Difficult Decision, Part Two
||edHelper's suggested reading level:
||Flesch-Kincaid grade level:
||affable, antagonize, aversion, hartley, materialism, prostrate, surmount, visitation, witty, indulge, cocaine, curly-haired, dealt, cinder, sorrow, response
||Carey Connor, German Shepherds, Whatever Carey, Cocker Spaniel, When Carey
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Difficult Decision, Part Two
By Brenda B. Covert
1 While the affable Dr. Hartley and his office manager dealt with old Miss Spencer's dog, Carey Connor and I went into the back of the clinic to give the dogs that were boarded there some outdoor exercise. That would enable us to talk privately.
2 "I hope you won't indulge in any gossip after you hear what I have to say," Carey began as he led two white German Shepherds to the run.
3 Whatever Carey told me, however juicy the details, I promised to keep it to myself. I didn't want to antagonize or hurt someone I respected and admired.
4 Carey looked at the cinder block walls separating the kennel from the rest of the clinic. That wall - combined with the dogs' barking - would be enough to insulate our conversation from the ears of others. He turned his attention to me. "Have I ever told you about my aversion to airing dirty laundry in public?"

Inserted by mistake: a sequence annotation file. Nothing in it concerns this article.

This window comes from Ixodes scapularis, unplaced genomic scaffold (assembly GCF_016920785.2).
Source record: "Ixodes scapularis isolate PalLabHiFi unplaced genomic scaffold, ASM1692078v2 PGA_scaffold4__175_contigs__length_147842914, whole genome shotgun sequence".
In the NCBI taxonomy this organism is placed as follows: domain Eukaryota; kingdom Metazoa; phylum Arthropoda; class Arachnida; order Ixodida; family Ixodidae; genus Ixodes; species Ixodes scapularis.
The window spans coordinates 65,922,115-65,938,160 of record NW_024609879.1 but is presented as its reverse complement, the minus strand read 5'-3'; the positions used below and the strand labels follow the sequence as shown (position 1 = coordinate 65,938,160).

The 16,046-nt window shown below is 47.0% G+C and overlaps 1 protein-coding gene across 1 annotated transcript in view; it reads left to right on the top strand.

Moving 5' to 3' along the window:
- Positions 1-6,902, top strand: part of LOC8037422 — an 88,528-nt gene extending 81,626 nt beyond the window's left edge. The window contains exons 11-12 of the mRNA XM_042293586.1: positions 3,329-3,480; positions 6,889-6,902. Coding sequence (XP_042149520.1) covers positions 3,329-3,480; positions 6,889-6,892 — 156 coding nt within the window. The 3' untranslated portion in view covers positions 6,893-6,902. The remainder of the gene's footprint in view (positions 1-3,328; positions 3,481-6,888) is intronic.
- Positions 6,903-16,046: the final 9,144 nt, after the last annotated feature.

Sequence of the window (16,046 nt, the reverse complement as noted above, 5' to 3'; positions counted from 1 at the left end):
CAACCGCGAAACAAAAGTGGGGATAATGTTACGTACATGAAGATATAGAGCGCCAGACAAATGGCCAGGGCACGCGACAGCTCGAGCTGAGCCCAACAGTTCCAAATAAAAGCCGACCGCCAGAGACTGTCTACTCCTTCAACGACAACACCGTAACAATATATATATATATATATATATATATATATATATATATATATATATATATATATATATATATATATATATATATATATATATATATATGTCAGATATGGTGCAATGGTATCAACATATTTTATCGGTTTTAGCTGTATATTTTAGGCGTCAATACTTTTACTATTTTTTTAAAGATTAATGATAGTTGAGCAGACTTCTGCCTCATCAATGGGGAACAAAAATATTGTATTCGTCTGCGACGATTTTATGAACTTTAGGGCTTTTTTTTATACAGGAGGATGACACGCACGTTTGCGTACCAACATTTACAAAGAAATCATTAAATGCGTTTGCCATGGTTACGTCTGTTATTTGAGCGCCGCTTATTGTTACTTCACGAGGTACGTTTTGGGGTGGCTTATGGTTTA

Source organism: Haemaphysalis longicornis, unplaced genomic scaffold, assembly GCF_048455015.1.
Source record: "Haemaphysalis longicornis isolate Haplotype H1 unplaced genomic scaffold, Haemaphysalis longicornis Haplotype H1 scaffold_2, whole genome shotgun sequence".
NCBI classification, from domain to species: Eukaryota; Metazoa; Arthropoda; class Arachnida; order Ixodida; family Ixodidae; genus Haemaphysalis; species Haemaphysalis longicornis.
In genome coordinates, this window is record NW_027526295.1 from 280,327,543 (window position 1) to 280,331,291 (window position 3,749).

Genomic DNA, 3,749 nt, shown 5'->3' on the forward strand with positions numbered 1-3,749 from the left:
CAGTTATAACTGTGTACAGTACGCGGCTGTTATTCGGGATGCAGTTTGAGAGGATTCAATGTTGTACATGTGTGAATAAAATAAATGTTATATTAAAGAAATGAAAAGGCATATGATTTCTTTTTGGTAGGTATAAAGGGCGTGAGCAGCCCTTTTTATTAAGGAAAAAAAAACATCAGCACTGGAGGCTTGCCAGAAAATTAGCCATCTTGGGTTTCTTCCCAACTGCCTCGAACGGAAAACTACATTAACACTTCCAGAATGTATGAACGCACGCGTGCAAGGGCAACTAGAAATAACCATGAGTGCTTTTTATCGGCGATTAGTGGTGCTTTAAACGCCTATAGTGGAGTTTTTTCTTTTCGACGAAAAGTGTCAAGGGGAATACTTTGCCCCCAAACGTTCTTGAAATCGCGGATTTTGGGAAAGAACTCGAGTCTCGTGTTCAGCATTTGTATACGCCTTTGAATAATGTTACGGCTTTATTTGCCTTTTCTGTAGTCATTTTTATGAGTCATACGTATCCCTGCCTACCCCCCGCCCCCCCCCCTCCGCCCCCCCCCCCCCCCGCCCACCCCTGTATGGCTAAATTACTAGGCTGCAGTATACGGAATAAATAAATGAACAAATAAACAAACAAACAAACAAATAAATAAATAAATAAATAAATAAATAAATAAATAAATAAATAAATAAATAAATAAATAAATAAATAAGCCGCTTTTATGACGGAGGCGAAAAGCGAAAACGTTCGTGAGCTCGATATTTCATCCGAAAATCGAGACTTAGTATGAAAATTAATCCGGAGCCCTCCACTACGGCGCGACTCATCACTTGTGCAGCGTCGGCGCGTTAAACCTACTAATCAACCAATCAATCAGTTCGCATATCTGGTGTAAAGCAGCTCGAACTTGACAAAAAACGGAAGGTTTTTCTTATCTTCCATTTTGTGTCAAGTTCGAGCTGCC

5 A witty response was on the tip of my tongue, but I swallowed it and waited for Carey to tell me his deep, dark secret. Did I even want to hear it?
6 Carey clenched his jaw and looked away before speaking. "Drugs not only destroy the lives of those who use them, they destroy families. They destroy dreams. I know, because my older brother got involved in drugs."
7 That was news to me. I didn't even know Carey had an older brother.
8 "It's a long story. I'll give you the abridged version," he continued. "Randy had a house, a wife, and a job in a growing organization. Life was great. Then he had the misfortune of being introduced to drugs. He thought he'd try it once to see what it felt like to be high." Carey's piercing gaze made my face burn. I turned to watch the dogs happily bound up and down the run. "Randy had been caught up in materialism; he had accumulated a lot of stereo equipment and other nice things with his salary. His wife was the literary type and had built up an extensive library in their den. By budgeting their income they were even able to take a cruise to Alaska. They had it made! Drugs like cocaine changed all that.
9 "Randy's interest in business dwindled. In fact, all he was interested in was the next high. Therefore, it was only a matter of time till he lost everything. My brother, this professional guy who had it all, was reduced to living on the streets. We used to be close, but after that he wasn't even hospitable to me. His need for crack mobilized him to do things none of us ever imagined possible. He got involved with a group manufacturing and distributing drugs. Dealing drugs paid for his habit. Then he got busted."
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